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I have a very complicated issue, but if I can do this, then I will basically solve it in a blow. Basically, I'm creating an application that at first will run in both iOS and Android, and later possibly for Blackberry and Windows Phone. The problem is, that I will use Dropbox to keep all these devices in sync. The data I need to persist needs to be stored in a SQLite database (ideally, since I can't use Core Data in all the devices and XML is hard to work with in all platforms). I will create a custom object (in C++, or a struct, or anything I need to create as long as I can make this work in all platforms), and I want to be able to store the raw C++ object in the database and later read it's data in Android (and Blackberry and WP later).

So basically, my question is, can I store raw C++ objects in a SQLite database? And therefore be able to read them on Android and Windows Phone? It sounds like a silly question since Android programming is done in Java and WP is done in C#, and that's what makes me doubt whether my C++ objects could be read from the database with little to no problems.

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2 Answers 2

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My guess is that it could be something like dumping binary data -an struct for i.e.- and the answer is yes (blob datatype).

Anyway, if I were doing something like that, I'd store encoded json in a text db field, for the sake of simplicity and portability. Keep in mind that this choice depends on many facts, for example how often the db will be accessed to retrieve/save these objects, or how big are the objects going to be, etc etc.

Hope this helps

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Yes I have considered JSON but I'm not entirely sure if it will fulfill my needs. Think of a contacts database, that's as often as my data would need to be accessed and stored. –  Andy Ibanez Feb 4 '12 at 1:30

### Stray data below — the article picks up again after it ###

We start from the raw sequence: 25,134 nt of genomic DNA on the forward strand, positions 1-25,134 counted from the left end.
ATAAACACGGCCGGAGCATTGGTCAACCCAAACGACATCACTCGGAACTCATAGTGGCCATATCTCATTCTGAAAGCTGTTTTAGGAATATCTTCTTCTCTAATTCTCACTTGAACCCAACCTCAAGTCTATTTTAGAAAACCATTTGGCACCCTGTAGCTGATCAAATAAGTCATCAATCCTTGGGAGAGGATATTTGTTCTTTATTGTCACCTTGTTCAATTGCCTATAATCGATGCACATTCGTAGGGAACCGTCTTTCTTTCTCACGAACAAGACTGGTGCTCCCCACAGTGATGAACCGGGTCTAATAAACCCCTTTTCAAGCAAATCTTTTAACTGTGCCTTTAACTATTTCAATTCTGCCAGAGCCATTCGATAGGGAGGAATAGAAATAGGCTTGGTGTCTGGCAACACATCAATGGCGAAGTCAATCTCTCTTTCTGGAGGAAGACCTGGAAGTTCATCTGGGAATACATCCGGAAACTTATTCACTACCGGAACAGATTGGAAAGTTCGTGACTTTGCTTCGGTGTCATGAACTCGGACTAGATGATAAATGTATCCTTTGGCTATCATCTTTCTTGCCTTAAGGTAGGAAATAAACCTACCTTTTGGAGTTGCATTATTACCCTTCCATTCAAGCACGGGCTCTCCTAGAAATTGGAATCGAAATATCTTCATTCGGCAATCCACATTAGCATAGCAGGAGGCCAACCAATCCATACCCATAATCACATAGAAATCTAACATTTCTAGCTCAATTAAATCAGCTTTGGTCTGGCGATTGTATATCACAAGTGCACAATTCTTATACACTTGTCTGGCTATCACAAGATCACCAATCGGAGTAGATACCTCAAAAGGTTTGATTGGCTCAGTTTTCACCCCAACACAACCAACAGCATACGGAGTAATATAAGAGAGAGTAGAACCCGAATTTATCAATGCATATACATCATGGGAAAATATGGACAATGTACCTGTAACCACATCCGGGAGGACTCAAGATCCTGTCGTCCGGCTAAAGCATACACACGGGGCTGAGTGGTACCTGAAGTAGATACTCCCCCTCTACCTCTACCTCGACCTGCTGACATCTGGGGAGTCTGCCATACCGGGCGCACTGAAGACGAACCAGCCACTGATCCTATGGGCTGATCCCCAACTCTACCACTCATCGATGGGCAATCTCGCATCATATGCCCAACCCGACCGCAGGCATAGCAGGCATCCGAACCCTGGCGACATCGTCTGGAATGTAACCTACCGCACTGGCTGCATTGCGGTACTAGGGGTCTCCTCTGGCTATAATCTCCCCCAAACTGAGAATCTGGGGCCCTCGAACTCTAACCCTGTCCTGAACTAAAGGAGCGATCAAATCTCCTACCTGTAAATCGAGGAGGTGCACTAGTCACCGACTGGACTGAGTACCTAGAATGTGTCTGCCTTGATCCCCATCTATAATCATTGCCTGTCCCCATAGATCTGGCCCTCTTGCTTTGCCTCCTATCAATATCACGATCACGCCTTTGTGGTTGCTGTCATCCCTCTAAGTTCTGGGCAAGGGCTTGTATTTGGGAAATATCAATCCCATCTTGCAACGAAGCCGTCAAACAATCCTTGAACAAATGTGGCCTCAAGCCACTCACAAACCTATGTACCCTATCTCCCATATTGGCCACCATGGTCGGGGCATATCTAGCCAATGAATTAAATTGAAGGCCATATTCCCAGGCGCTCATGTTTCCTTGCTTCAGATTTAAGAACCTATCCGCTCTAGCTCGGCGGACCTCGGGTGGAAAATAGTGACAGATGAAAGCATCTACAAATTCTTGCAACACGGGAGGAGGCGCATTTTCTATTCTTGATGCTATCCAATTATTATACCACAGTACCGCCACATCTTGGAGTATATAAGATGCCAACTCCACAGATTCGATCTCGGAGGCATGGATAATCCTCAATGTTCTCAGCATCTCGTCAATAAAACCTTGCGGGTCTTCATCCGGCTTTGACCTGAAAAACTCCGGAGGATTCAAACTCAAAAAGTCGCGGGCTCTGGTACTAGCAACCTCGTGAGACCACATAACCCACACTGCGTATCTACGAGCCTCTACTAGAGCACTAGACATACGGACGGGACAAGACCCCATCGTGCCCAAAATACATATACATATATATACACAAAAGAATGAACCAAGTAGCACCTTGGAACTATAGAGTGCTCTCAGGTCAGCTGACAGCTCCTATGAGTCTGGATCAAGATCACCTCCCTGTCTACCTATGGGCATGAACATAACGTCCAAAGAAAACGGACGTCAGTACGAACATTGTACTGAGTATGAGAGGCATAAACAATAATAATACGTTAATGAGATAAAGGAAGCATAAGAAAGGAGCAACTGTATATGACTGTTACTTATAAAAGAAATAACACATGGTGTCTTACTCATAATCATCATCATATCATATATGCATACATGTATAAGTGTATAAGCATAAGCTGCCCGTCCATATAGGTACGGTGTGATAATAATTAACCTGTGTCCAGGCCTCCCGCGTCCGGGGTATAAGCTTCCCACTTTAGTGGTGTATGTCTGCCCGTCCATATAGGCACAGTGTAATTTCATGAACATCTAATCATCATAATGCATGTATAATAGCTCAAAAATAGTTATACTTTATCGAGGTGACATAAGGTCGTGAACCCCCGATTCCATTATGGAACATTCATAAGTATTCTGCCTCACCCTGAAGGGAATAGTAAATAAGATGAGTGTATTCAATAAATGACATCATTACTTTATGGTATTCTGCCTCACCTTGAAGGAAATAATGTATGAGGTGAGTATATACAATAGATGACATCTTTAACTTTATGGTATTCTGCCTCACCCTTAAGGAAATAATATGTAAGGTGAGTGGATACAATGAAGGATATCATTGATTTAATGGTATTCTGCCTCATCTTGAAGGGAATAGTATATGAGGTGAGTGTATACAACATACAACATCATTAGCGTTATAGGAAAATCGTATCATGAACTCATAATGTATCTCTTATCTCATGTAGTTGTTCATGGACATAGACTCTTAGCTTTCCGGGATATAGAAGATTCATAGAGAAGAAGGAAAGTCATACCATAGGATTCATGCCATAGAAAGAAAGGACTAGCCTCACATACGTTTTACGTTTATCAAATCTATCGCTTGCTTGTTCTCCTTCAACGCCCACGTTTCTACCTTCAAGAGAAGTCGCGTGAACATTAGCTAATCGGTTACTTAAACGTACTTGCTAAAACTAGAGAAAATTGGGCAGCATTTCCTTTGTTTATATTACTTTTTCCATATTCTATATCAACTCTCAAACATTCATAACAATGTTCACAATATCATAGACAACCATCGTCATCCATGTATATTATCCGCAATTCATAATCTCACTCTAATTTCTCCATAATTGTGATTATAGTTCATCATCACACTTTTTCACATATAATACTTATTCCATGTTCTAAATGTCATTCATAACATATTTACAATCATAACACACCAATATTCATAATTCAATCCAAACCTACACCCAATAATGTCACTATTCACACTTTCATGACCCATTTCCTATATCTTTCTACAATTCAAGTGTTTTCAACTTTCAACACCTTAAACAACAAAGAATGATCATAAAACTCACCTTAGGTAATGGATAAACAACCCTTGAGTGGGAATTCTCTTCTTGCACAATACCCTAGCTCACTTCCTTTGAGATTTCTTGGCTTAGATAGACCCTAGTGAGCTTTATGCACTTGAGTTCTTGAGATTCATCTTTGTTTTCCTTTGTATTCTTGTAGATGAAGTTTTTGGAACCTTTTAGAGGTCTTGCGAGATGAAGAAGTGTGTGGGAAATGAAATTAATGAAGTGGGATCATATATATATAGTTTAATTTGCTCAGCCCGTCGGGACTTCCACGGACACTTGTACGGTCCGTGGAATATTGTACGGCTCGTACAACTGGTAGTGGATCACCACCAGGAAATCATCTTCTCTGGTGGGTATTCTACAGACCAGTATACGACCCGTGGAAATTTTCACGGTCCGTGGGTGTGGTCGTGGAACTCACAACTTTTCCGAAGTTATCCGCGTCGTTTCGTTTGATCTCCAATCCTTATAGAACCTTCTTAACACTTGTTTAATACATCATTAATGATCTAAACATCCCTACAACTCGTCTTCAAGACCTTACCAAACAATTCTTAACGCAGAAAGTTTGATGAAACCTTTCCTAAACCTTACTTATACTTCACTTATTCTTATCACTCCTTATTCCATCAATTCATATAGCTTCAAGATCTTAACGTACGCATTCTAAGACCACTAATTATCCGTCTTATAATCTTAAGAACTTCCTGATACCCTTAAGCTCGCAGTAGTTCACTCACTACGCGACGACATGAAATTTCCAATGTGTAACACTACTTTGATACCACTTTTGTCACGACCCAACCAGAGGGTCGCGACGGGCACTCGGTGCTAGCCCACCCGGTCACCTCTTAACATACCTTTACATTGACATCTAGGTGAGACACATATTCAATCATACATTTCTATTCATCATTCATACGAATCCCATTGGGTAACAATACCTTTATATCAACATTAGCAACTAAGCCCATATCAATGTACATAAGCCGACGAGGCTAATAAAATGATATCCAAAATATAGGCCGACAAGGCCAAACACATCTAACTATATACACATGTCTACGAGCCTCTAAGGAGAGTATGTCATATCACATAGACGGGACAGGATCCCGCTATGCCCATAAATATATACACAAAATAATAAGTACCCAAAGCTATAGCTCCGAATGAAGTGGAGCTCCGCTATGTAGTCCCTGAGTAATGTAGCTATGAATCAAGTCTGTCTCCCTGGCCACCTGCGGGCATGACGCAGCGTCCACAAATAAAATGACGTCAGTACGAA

It sounds almost like there are two questions here, I can probably answer the first but am not so sure about the second. Your first question, can you store a compiled C++ object into SQlite, the answer would be yes. SQLite has a BLOB data type where you can store binary objects and it won't attempt to do any validation on them, it will just store and return them however it gets them (no validation at all). That's totally irrespective to what language you're programming in, because Java and C# don't need to know, or care, what's in those objects.

As for what I interpret your second question to be, can I execute these binary objects, my inclination is to say no. I don't think there is any mechanism, at least in Android, to execute these binary objects once you pull it out of SQLite. The NDK lets you compile and build native code, but I don't know of any way to dynamically load a native object. Especially since you'd have to compile it for all your desired targets

Hope it helps, David

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